It hadn’t happened in a while, so it came as a bit of a surprise, though it shouldn’t have. I was riding my bike down the four-lane, shoulder-free Elmwood Avenue in Brighton, New York, when a man in a black SUV drove by me, just slow enough to shout “Get on the sidewalk!” Immediately after he sped away, likely 15mph over the speed limit before rolling through a right on red at about 20mph at the next stoplight.
Let’s review. First off, as everyone should know by now, bikes are meant to be ridden in the road with traffic… which is what I was doing. Second, this was a 4-lane road in a suburb on a Sunday, so there were literally no other cars in sight. All this driver had to do was switch lanes and go around. Instead, he made the choice to stay in the right lane, pass with very little room and tell me to illegally bike on the sidewalk as he drove by. After that, he hit the gas, showing his anger and “manliness” which I thought was kind of amusing from the driver of a Nissan Rogue. Misplaced overcompensation much? 😉
After driving away while exceeding the speed limit, like I said, the man rolled through a right on red without stopping… on the contrary, he barely slowed down.
The irony? This man needed to make a simple lane change to move around me without losing any speed as I pedaled legally in the road. Then he told me to break the law and ride on the sidewalk. Meanwhile, he went ahead and broke two more laws (speeding, not stopping for a right on red) in the seconds after he passed.
Folks, ask any cyclist and they will tell you the same thing. This is every single day. Maybe not this exact set of circumstances, but every time we ride, we see drivers that break laws, act above laws, don’t understand laws, or don’t care about laws. We see drivers that have zero appreciation and responsibility for the fact that they are piloting 3000+ pounds of steel that, at any moment, can become a weapon via either neglect or outright aggression. With nearly every light change, a driver runs a red. Almost no driver adheres to the speed limit, and most don’t even come close. Nearly every driver enters the crosswalk when stopping at an intersection… and many don’t even look for who might be walking along the adjacent sidewalk. These and a thousand other things that you really only understand when you’re NOT in a car open your eyes to what driving behavior is more than not… reckless and aggressive.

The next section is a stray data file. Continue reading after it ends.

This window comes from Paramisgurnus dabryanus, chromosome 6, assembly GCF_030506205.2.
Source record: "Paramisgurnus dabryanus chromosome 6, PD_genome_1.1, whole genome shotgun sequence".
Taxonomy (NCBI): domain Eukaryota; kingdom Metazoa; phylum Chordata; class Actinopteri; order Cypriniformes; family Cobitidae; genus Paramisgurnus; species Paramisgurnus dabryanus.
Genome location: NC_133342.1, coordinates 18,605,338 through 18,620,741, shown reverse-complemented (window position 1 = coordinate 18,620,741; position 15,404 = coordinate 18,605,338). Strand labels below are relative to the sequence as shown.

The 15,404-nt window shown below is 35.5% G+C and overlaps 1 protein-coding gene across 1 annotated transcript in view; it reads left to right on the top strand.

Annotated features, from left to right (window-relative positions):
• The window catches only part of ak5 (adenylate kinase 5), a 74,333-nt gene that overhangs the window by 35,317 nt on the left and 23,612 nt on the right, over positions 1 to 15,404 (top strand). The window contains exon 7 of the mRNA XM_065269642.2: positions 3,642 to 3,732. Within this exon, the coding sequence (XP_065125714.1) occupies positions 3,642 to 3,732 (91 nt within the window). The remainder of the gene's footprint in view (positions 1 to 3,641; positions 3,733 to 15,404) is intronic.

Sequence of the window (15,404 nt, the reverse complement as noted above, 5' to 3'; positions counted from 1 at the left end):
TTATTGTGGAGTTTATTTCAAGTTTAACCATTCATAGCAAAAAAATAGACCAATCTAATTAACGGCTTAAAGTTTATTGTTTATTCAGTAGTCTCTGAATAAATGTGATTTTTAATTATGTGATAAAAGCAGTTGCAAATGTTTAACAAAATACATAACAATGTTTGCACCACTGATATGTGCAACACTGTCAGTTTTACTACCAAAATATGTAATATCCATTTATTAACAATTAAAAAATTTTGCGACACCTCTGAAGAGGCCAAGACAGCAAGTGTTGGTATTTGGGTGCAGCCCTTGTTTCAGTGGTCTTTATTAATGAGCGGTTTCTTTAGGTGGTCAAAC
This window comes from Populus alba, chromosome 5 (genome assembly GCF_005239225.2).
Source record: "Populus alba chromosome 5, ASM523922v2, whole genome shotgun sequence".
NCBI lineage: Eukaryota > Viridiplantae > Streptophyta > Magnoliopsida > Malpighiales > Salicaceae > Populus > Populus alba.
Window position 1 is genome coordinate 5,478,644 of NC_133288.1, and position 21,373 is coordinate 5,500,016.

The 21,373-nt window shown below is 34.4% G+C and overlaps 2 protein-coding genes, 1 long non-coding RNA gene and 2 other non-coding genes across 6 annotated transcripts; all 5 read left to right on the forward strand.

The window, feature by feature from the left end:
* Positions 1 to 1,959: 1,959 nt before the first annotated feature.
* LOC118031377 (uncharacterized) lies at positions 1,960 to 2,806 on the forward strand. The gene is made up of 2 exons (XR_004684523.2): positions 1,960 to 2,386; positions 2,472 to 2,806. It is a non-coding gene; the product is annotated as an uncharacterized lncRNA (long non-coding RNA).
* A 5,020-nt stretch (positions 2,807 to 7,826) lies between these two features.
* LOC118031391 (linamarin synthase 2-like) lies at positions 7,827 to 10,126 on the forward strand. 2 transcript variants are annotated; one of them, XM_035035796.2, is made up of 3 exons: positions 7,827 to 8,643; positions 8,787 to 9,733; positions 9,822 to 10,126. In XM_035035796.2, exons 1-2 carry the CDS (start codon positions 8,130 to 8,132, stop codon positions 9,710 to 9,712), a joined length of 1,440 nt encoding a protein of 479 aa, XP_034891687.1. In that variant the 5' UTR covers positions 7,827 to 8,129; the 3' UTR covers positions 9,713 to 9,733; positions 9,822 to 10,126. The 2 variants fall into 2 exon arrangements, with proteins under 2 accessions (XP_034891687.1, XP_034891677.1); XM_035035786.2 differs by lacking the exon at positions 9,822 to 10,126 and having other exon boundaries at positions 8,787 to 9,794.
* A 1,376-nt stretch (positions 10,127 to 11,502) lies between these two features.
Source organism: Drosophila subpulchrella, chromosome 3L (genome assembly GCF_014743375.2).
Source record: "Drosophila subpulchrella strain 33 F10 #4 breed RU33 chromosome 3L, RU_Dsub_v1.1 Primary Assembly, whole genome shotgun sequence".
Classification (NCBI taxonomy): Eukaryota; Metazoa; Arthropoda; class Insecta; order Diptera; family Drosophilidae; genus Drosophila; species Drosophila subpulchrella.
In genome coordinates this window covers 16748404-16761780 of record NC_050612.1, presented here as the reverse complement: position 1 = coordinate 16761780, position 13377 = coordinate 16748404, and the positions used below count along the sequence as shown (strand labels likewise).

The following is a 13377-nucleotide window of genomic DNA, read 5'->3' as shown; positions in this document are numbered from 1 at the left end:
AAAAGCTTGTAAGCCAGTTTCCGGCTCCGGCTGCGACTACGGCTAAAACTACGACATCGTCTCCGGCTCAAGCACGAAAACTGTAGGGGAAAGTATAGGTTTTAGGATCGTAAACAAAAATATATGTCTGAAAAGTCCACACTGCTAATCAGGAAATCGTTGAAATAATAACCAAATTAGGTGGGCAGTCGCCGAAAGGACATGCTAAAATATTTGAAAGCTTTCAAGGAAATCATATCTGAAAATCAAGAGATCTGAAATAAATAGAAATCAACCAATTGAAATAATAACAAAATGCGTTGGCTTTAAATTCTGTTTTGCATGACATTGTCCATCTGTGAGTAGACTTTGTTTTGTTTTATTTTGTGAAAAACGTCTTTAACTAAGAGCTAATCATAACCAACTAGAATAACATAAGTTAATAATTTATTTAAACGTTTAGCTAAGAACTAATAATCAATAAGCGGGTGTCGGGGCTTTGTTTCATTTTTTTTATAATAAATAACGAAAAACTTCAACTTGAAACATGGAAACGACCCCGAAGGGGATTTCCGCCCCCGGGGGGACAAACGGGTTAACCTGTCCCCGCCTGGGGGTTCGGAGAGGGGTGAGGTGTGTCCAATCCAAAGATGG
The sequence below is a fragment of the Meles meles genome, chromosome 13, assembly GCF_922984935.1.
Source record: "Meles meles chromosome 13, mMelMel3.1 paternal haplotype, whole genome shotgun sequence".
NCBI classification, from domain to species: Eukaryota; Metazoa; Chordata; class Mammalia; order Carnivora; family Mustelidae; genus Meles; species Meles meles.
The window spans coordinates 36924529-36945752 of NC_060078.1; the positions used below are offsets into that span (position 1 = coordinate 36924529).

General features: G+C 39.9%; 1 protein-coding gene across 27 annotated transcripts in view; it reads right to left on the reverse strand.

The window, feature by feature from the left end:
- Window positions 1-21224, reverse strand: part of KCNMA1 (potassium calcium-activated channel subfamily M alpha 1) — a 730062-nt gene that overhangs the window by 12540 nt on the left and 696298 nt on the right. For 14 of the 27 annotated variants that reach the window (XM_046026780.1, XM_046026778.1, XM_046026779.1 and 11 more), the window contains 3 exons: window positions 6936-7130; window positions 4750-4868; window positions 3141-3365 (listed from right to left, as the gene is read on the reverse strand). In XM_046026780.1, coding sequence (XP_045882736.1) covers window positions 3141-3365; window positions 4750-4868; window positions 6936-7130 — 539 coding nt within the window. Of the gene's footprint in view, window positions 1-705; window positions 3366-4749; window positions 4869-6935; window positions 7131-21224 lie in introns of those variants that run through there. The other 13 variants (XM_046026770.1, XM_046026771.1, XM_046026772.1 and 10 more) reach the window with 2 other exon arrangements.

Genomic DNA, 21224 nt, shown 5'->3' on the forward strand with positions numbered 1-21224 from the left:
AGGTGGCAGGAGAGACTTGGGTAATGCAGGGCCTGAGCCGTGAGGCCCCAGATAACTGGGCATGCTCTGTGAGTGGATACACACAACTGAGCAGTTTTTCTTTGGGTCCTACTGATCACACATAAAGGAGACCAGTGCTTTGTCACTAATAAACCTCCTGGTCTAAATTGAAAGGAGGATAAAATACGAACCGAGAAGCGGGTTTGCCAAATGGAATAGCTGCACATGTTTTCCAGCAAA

For kicks, I posted this story on social media. And while many of my friends were sympathetic, many more used the opportunity to launch into a “cyclists break the law too” narrative. I kindly reminded them that while there may be bad drivers and bad cyclists, the cyclist is piloting a 20 pound vehicle while the driver is piloting at least a ton and a half machine capable of 100mph speeds. The difference with regard to potential damage and loss of life between cyclist and a driver is night and day. It’s honestly kind of disturbing that people who know me and know that I’m a good person immediately jumped to question my story or my motive. This is the all-encompassing power of car culture at its best… the belief that your ability to drive however you want to is more important than the message of safe and responsible driving from a close friend.
Has a driver ever once feared that a neglectful cyclist might kill them? Probably not. Has a cyclist feared that a driver might kill them? Every. Single. Day. That will continue as long as we continue to prioritize automobile dominance over all other forms of mobility.